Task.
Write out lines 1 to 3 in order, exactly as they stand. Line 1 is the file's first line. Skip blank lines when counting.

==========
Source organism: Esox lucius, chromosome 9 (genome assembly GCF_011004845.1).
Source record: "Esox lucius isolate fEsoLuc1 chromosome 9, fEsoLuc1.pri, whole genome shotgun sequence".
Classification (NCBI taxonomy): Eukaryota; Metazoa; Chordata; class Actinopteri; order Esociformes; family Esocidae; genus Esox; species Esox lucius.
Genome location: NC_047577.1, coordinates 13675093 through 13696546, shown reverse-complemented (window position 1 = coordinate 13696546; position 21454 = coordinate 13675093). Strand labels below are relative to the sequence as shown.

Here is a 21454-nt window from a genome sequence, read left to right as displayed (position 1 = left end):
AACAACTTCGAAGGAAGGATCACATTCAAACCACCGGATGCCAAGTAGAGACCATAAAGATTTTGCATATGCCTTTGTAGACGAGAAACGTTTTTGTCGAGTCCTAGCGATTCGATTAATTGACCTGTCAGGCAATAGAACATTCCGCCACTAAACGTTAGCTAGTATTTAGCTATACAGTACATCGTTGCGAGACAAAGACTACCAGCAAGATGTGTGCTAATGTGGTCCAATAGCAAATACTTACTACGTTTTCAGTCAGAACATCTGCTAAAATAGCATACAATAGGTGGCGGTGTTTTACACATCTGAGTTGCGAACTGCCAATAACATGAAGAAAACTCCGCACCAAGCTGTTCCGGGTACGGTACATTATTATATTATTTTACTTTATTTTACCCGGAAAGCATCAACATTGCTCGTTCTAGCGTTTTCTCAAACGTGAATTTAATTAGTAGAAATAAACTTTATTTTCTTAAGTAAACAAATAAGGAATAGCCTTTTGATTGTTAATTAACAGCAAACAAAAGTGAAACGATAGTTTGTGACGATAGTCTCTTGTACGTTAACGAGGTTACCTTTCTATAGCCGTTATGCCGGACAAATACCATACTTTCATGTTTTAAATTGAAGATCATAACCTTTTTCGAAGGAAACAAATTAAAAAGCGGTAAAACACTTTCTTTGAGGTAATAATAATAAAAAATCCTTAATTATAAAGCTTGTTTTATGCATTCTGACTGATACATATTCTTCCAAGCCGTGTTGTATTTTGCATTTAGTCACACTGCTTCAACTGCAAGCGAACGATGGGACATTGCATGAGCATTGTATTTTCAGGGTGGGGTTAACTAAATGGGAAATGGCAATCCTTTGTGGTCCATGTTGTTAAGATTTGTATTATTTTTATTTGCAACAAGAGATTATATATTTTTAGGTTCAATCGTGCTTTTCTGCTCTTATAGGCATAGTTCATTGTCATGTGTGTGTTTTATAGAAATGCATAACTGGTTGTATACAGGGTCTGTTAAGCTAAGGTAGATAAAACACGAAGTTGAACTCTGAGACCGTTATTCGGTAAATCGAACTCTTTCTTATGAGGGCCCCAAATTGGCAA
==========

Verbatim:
Source organism: Esox lucius, chromosome 9 (genome assembly GCF_011004845.1).
Source record: "Esox lucius isolate fEsoLuc1 chromosome 9, fEsoLuc1.pri, whole genome shotgun sequence".
Classification (NCBI taxonomy): Eukaryota; Metazoa; Chordata; class Actinopteri; order Esociformes; family Esocidae; genus Esox; species Esox lucius.